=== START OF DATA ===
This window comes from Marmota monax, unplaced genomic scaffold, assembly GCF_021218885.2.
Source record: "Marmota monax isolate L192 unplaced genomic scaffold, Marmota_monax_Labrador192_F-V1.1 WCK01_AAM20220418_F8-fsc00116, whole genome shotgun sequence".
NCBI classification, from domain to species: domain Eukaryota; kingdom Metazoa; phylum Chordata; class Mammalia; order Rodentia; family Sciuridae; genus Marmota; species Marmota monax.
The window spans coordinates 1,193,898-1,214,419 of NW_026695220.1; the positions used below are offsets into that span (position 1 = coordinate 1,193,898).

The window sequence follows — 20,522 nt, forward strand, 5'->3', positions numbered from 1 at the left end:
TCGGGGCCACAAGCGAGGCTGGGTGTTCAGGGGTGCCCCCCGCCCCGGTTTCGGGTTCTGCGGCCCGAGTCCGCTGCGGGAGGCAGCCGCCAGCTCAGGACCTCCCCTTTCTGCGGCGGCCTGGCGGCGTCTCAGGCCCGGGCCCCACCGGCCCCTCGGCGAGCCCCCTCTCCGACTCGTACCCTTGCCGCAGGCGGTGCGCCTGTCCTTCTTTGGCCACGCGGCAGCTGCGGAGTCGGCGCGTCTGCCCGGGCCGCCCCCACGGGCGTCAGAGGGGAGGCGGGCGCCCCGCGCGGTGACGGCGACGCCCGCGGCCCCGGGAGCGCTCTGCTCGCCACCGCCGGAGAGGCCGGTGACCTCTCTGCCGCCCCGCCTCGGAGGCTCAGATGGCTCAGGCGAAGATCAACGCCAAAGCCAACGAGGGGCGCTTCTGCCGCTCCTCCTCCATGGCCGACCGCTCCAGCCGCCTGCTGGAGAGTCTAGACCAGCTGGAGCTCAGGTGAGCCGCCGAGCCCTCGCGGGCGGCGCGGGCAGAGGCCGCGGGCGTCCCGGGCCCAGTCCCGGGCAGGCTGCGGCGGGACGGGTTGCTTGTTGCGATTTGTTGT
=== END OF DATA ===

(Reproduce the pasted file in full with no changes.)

This window comes from Marmota monax, unplaced genomic scaffold, assembly GCF_021218885.2.
Source record: "Marmota monax isolate L192 unplaced genomic scaffold, Marmota_monax_Labrador192_F-V1.1 WCK01_AAM20220418_F8-fsc00116, whole genome shotgun sequence".
NCBI classification, from domain to species: domain Eukaryota; kingdom Metazoa; phylum Chordata; class Mammalia; order Rodentia; family Sciuridae; genus Marmota; species Marmota monax.
The window spans coordinates 1,193,898-1,214,419 of NW_026695220.1; the positions used below are offsets into that span (position 1 = coordinate 1,193,898).

The window sequence follows — 20,522 nt, forward strand, 5'->3', positions numbered from 1 at the left end:
TCGGGGCCACAAGCGAGGCTGGGTGTTCAGGGGTGCCCCCCGCCCCGGTTTCGGGTTCTGCGGCCCGAGTCCGCTGCGGGAGGCAGCCGCCAGCTCAGGACCTCCCCTTTCTGCGGCGGCCTGGCGGCGTCTCAGGCCCGGGCCCCACCGGCCCCTCGGCGAGCCCCCTCTCCGACTCGTACCCTTGCCGCAGGCGGTGCGCCTGTCCTTCTTTGGCCACGCGGCAGCTGCGGAGTCGGCGCGTCTGCCCGGGCCGCCCCCACGGGCGTCAGAGGGGAGGCGGGCGCCCCGCGCGGTGACGGCGACGCCCGCGGCCCCGGGAGCGCTCTGCTCGCCACCGCCGGAGAGGCCGGTGACCTCTCTGCCGCCCCGCCTCGGAGGCTCAGATGGCTCAGGCGAAGATCAACGCCAAAGCCAACGAGGGGCGCTTCTGCCGCTCCTCCTCCATGGCCGACCGCTCCAGCCGCCTGCTGGAGAGTCTAGACCAGCTGGAGCTCAGGTGAGCCGCCGAGCCCTCGCGGGCGGCGCGGGCAGAGGCCGCGGGCGTCCCGGGCCCAGTCCCGGGCAGGCTGCGGCGGGACGGGTTGCTTGTTGCGATTTGTTGT